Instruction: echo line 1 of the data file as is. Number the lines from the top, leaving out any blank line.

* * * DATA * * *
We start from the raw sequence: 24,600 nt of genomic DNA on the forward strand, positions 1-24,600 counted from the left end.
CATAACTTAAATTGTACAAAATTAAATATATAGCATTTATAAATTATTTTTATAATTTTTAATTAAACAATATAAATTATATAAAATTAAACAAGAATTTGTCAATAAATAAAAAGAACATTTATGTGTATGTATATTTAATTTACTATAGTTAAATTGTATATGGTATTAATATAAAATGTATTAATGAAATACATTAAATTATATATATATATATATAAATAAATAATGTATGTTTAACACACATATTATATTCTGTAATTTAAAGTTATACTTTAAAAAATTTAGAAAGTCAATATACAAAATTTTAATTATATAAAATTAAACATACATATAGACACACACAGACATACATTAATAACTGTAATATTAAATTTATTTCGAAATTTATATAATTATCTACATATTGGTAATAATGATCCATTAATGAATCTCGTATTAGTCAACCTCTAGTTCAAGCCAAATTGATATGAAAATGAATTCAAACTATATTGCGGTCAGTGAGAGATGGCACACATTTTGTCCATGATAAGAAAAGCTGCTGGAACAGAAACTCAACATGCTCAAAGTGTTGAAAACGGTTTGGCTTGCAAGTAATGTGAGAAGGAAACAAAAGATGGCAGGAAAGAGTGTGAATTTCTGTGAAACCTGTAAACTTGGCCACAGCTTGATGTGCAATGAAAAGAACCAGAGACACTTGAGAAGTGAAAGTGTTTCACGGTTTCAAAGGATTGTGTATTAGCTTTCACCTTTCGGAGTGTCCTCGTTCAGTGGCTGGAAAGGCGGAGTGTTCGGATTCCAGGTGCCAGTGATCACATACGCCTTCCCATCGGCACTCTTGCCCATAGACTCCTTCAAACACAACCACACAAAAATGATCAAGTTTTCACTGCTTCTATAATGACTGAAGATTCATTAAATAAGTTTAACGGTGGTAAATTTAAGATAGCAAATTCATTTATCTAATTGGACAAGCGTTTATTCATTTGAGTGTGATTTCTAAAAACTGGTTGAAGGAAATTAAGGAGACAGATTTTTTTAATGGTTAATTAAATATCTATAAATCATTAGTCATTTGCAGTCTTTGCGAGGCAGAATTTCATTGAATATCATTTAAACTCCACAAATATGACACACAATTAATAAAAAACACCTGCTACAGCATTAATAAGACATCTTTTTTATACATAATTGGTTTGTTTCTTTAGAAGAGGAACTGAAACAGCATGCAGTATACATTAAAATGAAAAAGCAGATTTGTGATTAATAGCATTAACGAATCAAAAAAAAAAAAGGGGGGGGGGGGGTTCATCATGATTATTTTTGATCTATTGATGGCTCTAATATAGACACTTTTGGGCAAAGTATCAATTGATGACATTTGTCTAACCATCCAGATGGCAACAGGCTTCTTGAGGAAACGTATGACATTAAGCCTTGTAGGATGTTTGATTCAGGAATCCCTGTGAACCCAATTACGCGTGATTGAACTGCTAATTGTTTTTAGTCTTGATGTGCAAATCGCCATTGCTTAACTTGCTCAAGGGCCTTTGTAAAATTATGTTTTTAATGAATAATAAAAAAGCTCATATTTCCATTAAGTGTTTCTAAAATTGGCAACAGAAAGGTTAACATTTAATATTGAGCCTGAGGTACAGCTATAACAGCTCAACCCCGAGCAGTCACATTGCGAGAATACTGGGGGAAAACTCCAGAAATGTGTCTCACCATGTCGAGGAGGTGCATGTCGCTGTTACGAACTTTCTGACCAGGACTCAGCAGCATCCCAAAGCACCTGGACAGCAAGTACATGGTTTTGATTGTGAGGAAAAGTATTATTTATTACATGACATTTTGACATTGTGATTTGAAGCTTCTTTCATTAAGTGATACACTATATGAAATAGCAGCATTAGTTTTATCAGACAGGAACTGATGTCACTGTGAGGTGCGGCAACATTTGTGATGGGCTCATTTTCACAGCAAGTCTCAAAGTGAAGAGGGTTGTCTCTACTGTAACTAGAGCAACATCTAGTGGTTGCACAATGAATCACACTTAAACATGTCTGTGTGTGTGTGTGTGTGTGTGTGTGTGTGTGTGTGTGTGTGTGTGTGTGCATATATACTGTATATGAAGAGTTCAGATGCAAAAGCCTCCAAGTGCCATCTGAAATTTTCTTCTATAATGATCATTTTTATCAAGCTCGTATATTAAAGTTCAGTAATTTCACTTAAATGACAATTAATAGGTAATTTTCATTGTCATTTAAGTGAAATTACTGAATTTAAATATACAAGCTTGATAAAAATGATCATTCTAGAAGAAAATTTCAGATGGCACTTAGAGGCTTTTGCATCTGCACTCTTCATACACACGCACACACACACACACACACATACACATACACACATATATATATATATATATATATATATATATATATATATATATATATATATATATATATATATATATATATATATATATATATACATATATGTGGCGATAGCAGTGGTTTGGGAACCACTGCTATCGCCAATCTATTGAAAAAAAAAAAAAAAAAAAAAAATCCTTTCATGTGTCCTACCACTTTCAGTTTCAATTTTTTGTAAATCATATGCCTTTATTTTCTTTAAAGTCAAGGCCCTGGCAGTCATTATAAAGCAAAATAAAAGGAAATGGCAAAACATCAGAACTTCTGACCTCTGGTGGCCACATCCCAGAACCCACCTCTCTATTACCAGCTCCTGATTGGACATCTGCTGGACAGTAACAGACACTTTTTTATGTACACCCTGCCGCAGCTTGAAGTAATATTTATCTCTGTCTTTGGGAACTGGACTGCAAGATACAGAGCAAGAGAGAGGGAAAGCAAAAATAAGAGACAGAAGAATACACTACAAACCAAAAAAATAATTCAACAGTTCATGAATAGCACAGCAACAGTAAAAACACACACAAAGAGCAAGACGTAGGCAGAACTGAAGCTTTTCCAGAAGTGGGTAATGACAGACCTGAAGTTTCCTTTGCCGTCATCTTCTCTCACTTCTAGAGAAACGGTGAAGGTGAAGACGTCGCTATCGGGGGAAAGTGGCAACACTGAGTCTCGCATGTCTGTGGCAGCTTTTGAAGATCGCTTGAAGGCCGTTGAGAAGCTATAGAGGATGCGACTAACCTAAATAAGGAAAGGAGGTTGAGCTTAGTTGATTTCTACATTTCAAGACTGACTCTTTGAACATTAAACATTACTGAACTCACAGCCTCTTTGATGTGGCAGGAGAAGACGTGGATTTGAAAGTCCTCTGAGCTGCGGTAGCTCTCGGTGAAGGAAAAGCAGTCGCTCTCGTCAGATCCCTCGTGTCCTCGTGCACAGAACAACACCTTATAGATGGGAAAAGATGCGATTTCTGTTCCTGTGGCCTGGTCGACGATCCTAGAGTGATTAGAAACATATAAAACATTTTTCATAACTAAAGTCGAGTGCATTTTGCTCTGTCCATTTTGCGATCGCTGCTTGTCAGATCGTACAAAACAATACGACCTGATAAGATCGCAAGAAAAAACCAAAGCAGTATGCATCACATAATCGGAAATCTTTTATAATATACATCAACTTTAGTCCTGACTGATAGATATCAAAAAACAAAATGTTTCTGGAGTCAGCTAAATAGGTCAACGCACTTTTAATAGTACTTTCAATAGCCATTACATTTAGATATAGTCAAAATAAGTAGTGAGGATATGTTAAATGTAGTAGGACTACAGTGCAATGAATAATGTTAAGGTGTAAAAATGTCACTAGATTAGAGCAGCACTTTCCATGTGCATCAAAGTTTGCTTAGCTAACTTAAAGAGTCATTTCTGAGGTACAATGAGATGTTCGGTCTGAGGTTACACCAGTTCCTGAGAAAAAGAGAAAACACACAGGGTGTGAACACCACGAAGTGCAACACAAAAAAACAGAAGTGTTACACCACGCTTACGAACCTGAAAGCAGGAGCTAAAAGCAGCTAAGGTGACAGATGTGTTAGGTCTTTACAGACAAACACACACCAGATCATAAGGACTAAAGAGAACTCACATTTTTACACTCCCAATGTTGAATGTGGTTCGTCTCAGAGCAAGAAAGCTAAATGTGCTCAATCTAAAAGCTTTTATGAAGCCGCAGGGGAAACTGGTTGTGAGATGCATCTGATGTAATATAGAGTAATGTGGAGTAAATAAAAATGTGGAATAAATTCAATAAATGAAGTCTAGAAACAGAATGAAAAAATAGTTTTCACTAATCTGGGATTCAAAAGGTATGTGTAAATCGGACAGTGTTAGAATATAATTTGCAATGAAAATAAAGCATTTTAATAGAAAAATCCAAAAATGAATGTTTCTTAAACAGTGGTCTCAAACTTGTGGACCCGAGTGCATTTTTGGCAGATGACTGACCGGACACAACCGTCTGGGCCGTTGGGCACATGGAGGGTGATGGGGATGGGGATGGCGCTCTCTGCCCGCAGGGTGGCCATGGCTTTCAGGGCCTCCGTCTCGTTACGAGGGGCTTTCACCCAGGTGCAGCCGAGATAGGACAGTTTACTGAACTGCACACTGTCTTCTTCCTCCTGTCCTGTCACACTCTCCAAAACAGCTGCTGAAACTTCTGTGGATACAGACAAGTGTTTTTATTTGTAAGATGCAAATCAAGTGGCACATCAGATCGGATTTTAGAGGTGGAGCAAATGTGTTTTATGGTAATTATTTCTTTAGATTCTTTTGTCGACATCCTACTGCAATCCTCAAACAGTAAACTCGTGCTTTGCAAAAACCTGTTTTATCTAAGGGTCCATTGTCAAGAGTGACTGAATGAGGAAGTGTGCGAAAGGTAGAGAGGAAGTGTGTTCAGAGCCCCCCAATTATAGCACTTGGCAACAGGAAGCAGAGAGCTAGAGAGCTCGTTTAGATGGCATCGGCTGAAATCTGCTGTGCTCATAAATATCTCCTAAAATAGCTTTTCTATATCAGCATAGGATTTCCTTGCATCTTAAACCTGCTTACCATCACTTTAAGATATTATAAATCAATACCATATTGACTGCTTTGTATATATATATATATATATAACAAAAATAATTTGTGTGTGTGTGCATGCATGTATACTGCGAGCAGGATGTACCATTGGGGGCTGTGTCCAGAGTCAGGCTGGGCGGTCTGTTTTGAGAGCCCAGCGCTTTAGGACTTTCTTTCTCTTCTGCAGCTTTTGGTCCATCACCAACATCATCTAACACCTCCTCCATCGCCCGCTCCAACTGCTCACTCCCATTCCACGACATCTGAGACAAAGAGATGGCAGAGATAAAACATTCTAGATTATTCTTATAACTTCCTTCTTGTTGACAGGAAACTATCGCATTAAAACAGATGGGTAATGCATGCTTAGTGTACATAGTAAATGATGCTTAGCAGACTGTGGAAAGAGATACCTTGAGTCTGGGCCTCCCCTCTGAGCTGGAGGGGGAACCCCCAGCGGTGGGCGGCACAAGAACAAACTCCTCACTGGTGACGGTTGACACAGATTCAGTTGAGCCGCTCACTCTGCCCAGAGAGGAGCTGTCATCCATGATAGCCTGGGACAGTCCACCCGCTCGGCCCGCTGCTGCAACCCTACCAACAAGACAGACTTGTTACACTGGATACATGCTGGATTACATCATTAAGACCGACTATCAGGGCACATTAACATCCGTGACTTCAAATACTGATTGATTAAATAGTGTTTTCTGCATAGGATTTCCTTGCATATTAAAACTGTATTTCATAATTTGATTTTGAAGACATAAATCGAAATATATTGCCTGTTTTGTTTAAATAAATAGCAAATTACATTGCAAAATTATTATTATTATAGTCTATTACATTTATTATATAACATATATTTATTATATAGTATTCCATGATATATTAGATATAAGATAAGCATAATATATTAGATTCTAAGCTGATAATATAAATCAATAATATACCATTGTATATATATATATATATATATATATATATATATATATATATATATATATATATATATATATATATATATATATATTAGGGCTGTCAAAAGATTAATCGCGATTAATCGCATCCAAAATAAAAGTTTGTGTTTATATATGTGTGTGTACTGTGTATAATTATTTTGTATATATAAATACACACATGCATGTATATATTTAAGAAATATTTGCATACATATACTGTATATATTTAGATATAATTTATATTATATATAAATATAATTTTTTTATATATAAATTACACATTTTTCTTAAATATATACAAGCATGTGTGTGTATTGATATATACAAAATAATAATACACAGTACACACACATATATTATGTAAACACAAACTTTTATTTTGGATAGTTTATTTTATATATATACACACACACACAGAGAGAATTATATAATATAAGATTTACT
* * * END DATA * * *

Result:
We start from the raw sequence: 24,600 nt of genomic DNA on the forward strand, positions 1-24,600 counted from the left end.